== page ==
Students Advocate in Washington, D.C., for ICC
Alma College students continue to advocate for U.S. membership in the International Criminal Court, with their latest efforts taking place in Washington, D.C.
Macomb senior Kyla Wojtas, Midland sophomore Madeleine Randolet and Alma College Professor Ed Lorenz accepted in invitation from Citizens for Global Solutions, a grassroots membership organization, to attend the organization’s annual meeting in May.
The invitation came as a result of a Chicago retreat organized by Alma College students. Held in April, the retreat addressed how the United States can move forward with membership to the ICC. Attendees included members of Citizens for Global Solutions. They keynote speaker was M. Cherif Bassiouni, a Nobel Peace Prize nominee and United Nations war crimes expert.
Click here to view a video on the Chicago retreat.
While in Washington D.C., the Alma representatives met with staff from the offices of Sen. Carl Levin and Sen. Debbie Stabenow to lobby for issues under Citizens for Global Solutions.
The group also had the opportunity to meet exclusively with Natalie Kolb, a military advisor from the Office of War Crimes Issues, at the U.S. Department of State. Here, they discussed with Kolb the ideas presented at the retreat, including the steps they believe the United States should take to improve its relationship with the ICC.
Kolb informed them that the United States plans to send a number of officials to the ICC Review Conference in Uganda this summer to continue observing the court and increasing engagement.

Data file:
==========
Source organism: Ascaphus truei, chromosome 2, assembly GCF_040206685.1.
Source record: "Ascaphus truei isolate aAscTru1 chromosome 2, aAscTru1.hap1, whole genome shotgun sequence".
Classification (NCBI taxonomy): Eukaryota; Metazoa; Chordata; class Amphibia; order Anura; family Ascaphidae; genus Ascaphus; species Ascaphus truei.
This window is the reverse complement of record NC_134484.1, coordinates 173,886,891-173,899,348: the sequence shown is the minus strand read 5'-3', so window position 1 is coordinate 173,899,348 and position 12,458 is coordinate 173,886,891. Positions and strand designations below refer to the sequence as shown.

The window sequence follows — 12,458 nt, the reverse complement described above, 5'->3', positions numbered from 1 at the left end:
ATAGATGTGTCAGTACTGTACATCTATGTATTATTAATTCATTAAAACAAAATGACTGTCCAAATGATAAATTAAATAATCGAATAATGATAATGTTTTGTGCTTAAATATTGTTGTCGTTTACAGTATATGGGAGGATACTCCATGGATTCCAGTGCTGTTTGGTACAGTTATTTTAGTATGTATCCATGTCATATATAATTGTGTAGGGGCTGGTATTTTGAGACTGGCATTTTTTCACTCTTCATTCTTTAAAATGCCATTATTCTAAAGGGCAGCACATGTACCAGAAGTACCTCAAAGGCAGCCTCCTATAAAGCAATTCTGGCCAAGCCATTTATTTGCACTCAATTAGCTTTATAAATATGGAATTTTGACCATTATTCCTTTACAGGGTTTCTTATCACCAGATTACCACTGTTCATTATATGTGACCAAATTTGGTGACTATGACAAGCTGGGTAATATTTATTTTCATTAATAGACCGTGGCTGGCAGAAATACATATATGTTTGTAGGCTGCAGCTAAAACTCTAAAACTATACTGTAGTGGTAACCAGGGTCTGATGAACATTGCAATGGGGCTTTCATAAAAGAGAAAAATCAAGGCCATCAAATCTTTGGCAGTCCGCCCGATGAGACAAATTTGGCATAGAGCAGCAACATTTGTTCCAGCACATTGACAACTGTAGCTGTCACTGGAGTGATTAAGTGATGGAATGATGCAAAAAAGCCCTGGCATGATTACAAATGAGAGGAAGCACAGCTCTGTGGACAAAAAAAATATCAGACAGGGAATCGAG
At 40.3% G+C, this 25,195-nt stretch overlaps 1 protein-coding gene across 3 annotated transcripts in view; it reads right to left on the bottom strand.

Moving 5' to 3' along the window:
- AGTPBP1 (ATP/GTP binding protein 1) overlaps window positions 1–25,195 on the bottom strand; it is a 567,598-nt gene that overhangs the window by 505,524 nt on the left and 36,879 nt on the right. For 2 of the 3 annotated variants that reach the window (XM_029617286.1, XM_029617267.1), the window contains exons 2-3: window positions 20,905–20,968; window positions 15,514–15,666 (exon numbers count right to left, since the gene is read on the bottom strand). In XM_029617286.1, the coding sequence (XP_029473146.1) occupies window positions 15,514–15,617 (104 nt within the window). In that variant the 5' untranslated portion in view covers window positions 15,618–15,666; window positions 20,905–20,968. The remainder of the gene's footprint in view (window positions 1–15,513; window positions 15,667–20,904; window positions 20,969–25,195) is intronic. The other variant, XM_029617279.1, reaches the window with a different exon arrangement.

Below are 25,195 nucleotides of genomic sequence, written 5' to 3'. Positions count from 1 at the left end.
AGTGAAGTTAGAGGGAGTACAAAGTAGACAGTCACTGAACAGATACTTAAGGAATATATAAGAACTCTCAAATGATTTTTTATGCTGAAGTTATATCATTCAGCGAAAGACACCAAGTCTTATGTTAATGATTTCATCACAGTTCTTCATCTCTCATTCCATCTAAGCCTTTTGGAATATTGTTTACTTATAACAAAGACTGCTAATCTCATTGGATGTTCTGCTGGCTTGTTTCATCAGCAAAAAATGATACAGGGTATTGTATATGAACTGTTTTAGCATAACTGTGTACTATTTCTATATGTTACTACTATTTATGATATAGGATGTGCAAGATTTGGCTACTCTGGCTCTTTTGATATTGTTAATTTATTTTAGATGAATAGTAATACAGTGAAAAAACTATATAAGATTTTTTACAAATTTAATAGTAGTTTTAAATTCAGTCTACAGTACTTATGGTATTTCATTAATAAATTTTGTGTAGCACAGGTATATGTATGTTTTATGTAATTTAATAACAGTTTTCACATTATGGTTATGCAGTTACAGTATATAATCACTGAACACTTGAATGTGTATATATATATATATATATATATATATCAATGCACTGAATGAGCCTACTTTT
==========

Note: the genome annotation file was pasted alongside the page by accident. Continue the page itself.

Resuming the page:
“I feel like Ms. Kolb had an attitude of appreciation for what we are doing,” says Lorenz. “She assured us that our concerns would be shared with Ambassador Stephen Rapp, who was unable to attend the meeting due to travel plans in preparation for the ICC Review Conference.”
Prior to the trip, Wojtas and Randolet were both packing for a demanding human rights internship, so Lorenz says Kolb was greatly impressed by their willingness to serve.
“Kyla just left for El Paso-Juarez, and Madeleine will be in Rwanda this summer, so we were especially impressed by the fact that they accompanied us,” he says.
Getting to interact with people like Kolb who are concerned with global issues such as the ICC has inspired Randolet to fight even harder for human rights.
“Through these meetings, I stepped out of my comfort zone and found that sharing my thoughts with others can make a difference,” she says. “Experiences like this only push me further in continuing to attempt to make a difference in not only my own life, but the lives of those living halfway across the world.”
For Randolet, the trip also was another unique opportunity presented by Alma that she never thought she would have.
“Who can say they’ve met with a military advisor and lobbied at the age of 19?” she says. “It’s hard to imagine all the events I’ve participated in throughout this past academic year, all building on each other to result in representing Alma and those at the retreat at the state department. It was a rewarding couple of days.”
The group plans to continue informing the public about the ICC and encouraging the government to interact with the court. ICC officials from The Hague have taken notice of this work.
“They have offered some funding and other support for Alma’s initiatives related to international justice,” says Lorenz. “At minimum, they pledged to welcome us to The Hague next year and to make staff of the prosecutor’s office available to us.”
The majority of Alma College students who were involved in the planning of the Chicago retreat participated in a 2009 travel course titled “Leadership in War and Human Rights.” The students traveled to The Hague, Netherlands, where they visited the International Court of Justice and the International Criminal Tribunal for the former Yugoslavia. The ICC prosecutes individuals for genocide and other crimes against humanity.
Posted: Tue, June 1st, 2010 at 1:31PM